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String after-length

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Recently I went to my luthier to complain about my cello not resonating properly. He suggested installing a shorter tailpiece so as to "tune" the after-length. I was surprised at what a profound difference this made, but it made me wonder why it took so long to discover, and what is the scientific basis underlying it.

Also, if this works for cello, why do we never see other string instruments set up like this? When I looked closely, the majority of the cellists in my orchestra have plastic-type tailpieces which provide a longish afterlength, but all the other string instruments just have the traditional wood tailpiece.

Thanks in advance for satisfying my curiosity.

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I only know violas, shortening the after string length reduces after ring, lengthening the opposite. At least that is what i sense. fred

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I would guess for a normal violin with most of the numbers right (stop lenght, f-holes etc..) a normal tailpiece will give more or less the wanted afterlength, with the "standard afterlength pitchs". But the string afterlength was discussed often on maestronet as one of the set up details to look at.

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Wooden tailpieces also come in various lengths to accommodate diffent afterlengths. It's just that sometimes it takes a bit more effort, information and expense to find them. The appropriate afterlength has as much to do with the length of the lower bout of an instrument as it does the string length. This is what causes the variation in the correct length of the tailpiece proper. String adjusters that reach out in front of the tailpiece confuse the issue even further.

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I don't know much from experience about the 1:6 ratio, other than the theory that the resonance of the afterlength will have some interference with the high frequencies.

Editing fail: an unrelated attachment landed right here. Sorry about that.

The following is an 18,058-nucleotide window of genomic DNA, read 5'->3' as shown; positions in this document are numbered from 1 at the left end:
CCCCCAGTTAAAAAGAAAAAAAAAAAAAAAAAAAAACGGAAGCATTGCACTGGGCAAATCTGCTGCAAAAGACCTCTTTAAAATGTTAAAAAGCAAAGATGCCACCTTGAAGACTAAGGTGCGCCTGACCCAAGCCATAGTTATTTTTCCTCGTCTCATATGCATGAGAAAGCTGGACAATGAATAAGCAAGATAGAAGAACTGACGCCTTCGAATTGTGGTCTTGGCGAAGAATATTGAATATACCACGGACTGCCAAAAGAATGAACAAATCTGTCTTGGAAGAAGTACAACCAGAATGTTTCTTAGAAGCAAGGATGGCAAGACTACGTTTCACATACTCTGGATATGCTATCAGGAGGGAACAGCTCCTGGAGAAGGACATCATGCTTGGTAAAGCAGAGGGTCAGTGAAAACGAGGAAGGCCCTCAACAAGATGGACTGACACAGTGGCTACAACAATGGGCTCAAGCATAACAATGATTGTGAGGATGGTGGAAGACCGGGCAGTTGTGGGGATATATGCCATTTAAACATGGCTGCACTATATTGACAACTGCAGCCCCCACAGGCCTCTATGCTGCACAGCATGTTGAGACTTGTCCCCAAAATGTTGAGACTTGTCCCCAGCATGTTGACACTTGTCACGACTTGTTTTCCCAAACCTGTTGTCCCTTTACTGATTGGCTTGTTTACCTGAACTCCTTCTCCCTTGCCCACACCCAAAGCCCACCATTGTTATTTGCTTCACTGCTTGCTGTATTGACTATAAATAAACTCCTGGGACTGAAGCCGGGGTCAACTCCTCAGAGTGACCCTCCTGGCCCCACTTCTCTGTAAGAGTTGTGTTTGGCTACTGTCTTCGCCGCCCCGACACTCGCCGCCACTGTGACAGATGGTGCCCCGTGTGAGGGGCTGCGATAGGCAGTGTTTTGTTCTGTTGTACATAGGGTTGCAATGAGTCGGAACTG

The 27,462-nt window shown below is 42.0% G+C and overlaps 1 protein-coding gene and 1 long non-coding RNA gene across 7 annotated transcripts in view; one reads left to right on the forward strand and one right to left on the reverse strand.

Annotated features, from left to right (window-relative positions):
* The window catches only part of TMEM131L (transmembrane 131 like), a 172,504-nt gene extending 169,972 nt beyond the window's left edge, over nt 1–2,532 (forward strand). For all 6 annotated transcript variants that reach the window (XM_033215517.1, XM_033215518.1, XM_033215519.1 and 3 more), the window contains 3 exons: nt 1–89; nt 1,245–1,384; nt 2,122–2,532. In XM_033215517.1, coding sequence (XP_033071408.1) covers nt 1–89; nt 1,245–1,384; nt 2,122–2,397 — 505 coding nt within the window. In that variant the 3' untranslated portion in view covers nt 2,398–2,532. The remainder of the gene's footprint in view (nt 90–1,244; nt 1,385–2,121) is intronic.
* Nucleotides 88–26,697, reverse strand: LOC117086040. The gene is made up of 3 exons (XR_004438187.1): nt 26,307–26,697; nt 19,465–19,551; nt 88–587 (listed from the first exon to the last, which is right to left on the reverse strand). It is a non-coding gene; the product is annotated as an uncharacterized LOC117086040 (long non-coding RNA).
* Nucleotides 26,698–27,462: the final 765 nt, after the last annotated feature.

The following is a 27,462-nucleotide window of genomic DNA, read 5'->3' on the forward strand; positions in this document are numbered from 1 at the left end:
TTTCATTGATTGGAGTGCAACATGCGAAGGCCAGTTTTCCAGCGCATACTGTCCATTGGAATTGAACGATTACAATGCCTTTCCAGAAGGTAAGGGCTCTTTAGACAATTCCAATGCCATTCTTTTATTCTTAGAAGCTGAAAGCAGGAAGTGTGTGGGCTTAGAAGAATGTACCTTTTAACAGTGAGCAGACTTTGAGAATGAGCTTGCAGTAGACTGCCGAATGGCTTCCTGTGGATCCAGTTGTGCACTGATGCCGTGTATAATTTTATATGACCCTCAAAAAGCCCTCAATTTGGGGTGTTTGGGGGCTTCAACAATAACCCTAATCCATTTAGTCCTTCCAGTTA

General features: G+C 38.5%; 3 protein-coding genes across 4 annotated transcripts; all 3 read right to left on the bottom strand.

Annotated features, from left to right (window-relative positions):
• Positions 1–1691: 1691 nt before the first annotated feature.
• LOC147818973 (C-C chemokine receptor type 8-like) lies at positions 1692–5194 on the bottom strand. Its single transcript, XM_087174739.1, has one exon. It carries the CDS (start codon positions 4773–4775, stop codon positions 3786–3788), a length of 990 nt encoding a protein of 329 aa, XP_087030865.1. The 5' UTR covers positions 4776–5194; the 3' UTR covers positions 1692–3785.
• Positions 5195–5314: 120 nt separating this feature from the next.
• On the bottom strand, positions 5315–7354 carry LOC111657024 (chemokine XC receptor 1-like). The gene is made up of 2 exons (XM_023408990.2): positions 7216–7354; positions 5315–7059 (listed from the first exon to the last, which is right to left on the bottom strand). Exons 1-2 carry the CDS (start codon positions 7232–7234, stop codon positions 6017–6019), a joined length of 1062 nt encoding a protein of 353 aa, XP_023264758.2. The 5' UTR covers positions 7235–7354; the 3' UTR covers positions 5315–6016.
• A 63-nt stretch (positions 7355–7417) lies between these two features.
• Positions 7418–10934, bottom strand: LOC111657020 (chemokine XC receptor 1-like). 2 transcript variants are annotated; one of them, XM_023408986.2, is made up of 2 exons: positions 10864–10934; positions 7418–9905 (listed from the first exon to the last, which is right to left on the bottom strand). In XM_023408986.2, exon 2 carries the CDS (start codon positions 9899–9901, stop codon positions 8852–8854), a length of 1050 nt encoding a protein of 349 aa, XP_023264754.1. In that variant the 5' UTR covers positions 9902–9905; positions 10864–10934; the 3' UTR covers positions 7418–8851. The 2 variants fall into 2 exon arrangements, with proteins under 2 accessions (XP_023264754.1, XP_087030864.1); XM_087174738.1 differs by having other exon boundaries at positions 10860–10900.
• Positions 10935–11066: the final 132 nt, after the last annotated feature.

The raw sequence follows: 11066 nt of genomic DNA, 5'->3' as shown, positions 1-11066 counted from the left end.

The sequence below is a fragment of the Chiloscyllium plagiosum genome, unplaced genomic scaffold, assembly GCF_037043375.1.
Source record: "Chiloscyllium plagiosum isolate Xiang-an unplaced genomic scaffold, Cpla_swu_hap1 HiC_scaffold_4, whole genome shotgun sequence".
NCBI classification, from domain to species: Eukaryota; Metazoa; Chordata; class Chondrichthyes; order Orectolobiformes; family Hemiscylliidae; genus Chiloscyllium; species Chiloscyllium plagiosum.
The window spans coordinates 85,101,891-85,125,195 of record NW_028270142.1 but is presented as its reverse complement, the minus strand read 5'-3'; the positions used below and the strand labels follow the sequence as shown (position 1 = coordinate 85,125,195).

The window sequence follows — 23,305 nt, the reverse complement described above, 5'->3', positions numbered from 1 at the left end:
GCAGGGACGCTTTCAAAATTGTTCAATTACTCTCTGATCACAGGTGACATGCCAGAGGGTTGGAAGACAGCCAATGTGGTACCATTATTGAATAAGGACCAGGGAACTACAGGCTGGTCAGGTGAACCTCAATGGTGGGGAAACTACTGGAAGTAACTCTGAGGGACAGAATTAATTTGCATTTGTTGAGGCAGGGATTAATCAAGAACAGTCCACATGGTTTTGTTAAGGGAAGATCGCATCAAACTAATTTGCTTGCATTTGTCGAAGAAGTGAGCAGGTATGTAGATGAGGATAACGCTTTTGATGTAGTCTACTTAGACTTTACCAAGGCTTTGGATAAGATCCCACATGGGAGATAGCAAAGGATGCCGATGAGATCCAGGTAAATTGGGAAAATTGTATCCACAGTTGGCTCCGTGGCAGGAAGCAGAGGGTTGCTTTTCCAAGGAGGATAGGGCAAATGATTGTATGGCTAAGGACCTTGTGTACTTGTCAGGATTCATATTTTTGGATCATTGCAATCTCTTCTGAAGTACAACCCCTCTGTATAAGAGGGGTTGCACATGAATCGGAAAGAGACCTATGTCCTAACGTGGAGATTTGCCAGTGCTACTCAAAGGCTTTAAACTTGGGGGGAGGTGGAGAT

There are other tailpiece vibration modes, most of which are either very high or very low (below playing range), and not a big deal. The exeption is the lower end of the tailpiece, controlled by the length of the tailgut.

For violas and cellos, the tailpiece vibrations will fall into the playing range, making for a much more "interesting" adjustment process.

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Also, if this works for cello, why do we never see other string instruments set up like this? When I looked closely, the majority of the cellists in my orchestra have plastic-type tailpieces which provide a longish afterlength, but all the other string instruments just have the traditional wood tailpiece.

Thanks in advance for satisfying my curiosity.

We do. For what it's worth, I can count the number of plastic and metal tailpieces I've installed on 'good celli on one hand... and I stock 3 different length tailpieces for violin.

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Manipulating the afterlength can be a useful setup aid. One should not imagine that tuning the afterlength of a violin G or cello C to exactly two-and-a-half octaves above the G or C (which will produce the 1:6 ratio) will in all instances be the optimal adjustment. I've experienced instances where tuning the G afterlength on particular violin slightly sharp eliminated a wolf on C. Similarly I've had several instances where tuning the afterlength of a cello C to e (instead of g) eliminated the wolf. Sometimes the bowed string response on violins is severely affected when the afterlength is too short. Sometimes it hardly matters what the afterlength is. Some violas seem to like an F instead of a G afterlength on C. Cellos often seem to like a longer afterlength: the e afterlength on C is something I try on every cello I set up.

Melvin has mentioned that he has tailpieces on hand with loops adjusted for different afterlengths when setting up cellos.